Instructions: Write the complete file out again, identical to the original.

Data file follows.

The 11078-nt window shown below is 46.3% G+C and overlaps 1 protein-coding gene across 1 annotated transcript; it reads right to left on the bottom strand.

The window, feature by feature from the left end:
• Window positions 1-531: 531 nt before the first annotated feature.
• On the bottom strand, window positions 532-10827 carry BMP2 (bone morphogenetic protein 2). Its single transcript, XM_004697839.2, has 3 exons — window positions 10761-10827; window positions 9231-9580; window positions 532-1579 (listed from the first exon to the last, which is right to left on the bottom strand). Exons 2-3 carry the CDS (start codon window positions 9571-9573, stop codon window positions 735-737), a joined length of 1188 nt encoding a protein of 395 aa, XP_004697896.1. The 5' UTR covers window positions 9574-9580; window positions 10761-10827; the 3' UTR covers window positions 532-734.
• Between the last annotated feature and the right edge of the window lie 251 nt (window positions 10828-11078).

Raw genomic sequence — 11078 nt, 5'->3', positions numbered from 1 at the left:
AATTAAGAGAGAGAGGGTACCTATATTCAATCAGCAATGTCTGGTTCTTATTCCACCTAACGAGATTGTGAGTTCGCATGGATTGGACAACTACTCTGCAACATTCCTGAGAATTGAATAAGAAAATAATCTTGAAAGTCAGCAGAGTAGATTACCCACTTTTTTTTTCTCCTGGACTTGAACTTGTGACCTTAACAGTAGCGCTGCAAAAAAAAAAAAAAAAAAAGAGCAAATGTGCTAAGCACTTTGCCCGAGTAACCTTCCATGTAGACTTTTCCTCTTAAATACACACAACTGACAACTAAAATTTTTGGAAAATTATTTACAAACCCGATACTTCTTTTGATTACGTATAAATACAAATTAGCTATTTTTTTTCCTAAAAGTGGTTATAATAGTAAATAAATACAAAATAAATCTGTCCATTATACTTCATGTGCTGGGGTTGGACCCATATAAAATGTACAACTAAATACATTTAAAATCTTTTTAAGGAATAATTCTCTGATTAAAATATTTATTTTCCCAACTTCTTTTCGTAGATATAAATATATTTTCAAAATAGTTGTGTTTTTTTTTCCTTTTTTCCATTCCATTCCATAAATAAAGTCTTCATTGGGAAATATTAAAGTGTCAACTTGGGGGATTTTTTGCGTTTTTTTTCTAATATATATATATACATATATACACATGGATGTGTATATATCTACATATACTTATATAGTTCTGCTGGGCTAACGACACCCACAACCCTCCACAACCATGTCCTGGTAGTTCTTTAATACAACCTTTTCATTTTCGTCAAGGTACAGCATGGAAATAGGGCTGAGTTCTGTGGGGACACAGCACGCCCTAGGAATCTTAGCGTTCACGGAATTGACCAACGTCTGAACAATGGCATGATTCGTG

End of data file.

The 11078-nt window shown below is 46.3% G+C and overlaps 1 protein-coding gene across 1 annotated transcript; it reads right to left on the bottom strand.

The window, feature by feature from the left end:
• Window positions 1-531: 531 nt before the first annotated feature.
• On the bottom strand, window positions 532-10827 carry BMP2 (bone morphogenetic protein 2). Its single transcript, XM_004697839.2, has 3 exons — window positions 10761-10827; window positions 9231-9580; window positions 532-1579 (listed from the first exon to the last, which is right to left on the bottom strand). Exons 2-3 carry the CDS (start codon window positions 9571-9573, stop codon window positions 735-737), a joined length of 1188 nt encoding a protein of 395 aa, XP_004697896.1. The 5' UTR covers window positions 9574-9580; window positions 10761-10827; the 3' UTR covers window positions 532-734.
• Between the last annotated feature and the right edge of the window lie 251 nt (window positions 10828-11078).

Raw genomic sequence — 11078 nt, 5'->3', positions numbered from 1 at the left:
AATTAAGAGAGAGAGGGTACCTATATTCAATCAGCAATGTCTGGTTCTTATTCCACCTAACGAGATTGTGAGTTCGCATGGATTGGACAACTACTCTGCAACATTCCTGAGAATTGAATAAGAAAATAATCTTGAAAGTCAGCAGAGTAGATTACCCACTTTTTTTTTCTCCTGGACTTGAACTTGTGACCTTAACAGTAGCGCTGCAAAAAAAAAAAAAAAAAAAGAGCAAATGTGCTAAGCACTTTGCCCGAGTAACCTTCCATGTAGACTTTTCCTCTTAAATACACACAACTGACAACTAAAATTTTTGGAAAATTATTTACAAACCCGATACTTCTTTTGATTACGTATAAATACAAATTAGCTATTTTTTTTCCTAAAAGTGGTTATAATAGTAAATAAATACAAAATAAATCTGTCCATTATACTTCATGTGCTGGGGTTGGACCCATATAAAATGTACAACTAAATACATTTAAAATCTTTTTAAGGAATAATTCTCTGATTAAAATATTTATTTTCCCAACTTCTTTTCGTAGATATAAATATATTTTCAAAATAGTTGTGTTTTTTTTTCCTTTTTTCCATTCCATTCCATAAATAAAGTCTTCATTGGGAAATATTAAAGTGTCAACTTGGGGGATTTTTTGCGTTTTTTTTCTAATATATATATATACATATATACACATGGATGTGTATATATCTACATATACTTATATAGTTCTGCTGGGCTAACGACACCCACAACCCTCCACAACCATGTCCTGGTAGTTCTTTAATACAACCTTTTCATTTTCGTCAAGGTACAGCATGGAAATAGGGCTGAGTTCTGTGGGGACACAGCACGCCCTAGGAATCTTAGCGTTCACGGAATTGACCAACGTCTGAACAATGGCATGATTCGTG